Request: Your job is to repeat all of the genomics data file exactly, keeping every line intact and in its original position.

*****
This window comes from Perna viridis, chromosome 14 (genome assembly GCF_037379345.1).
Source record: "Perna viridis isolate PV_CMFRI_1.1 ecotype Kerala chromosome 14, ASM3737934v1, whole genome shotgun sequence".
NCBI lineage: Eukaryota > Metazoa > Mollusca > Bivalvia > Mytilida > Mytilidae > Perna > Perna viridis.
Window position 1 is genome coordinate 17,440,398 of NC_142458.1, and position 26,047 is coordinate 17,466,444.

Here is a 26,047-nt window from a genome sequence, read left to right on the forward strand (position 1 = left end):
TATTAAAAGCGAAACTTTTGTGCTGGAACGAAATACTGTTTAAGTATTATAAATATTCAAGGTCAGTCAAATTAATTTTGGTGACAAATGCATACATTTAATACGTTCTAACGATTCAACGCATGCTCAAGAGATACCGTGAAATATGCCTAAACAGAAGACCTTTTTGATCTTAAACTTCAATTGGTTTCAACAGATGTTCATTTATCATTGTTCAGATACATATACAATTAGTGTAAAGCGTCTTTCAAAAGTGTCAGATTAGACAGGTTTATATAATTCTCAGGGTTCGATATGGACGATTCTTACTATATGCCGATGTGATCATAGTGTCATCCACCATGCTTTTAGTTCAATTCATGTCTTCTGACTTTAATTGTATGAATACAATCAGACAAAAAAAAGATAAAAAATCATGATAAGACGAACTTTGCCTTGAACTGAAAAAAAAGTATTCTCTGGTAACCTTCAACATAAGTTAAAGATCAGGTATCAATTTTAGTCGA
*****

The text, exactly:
This window comes from Perna viridis, chromosome 14 (genome assembly GCF_037379345.1).
Source record: "Perna viridis isolate PV_CMFRI_1.1 ecotype Kerala chromosome 14, ASM3737934v1, whole genome shotgun sequence".
NCBI lineage: Eukaryota > Metazoa > Mollusca > Bivalvia > Mytilida > Mytilidae > Perna > Perna viridis.
Window position 1 is genome coordinate 17,440,398 of NC_142458.1, and position 26,047 is coordinate 17,466,444.

Here is a 26,047-nt window from a genome sequence, read left to right on the forward strand (position 1 = left end):
TATTAAAAGCGAAACTTTTGTGCTGGAACGAAATACTGTTTAAGTATTATAAATATTCAAGGTCAGTCAAATTAATTTTGGTGACAAATGCATACATTTAATACGTTCTAACGATTCAACGCATGCTCAAGAGATACCGTGAAATATGCCTAAACAGAAGACCTTTTTGATCTTAAACTTCAATTGGTTTCAACAGATGTTCATTTATCATTGTTCAGATACATATACAATTAGTGTAAAGCGTCTTTCAAAAGTGTCAGATTAGACAGGTTTATATAATTCTCAGGGTTCGATATGGACGATTCTTACTATATGCCGATGTGATCATAGTGTCATCCACCATGCTTTTAGTTCAATTCATGTCTTCTGACTTTAATTGTATGAATACAATCAGACAAAAAAAAGATAAAAAATCATGATAAGACGAACTTTGCCTTGAACTGAAAAAAAAGTATTCTCTGGTAACCTTCAACATAAGTTAAAGATCAGGTATCAATTTTAGTCGA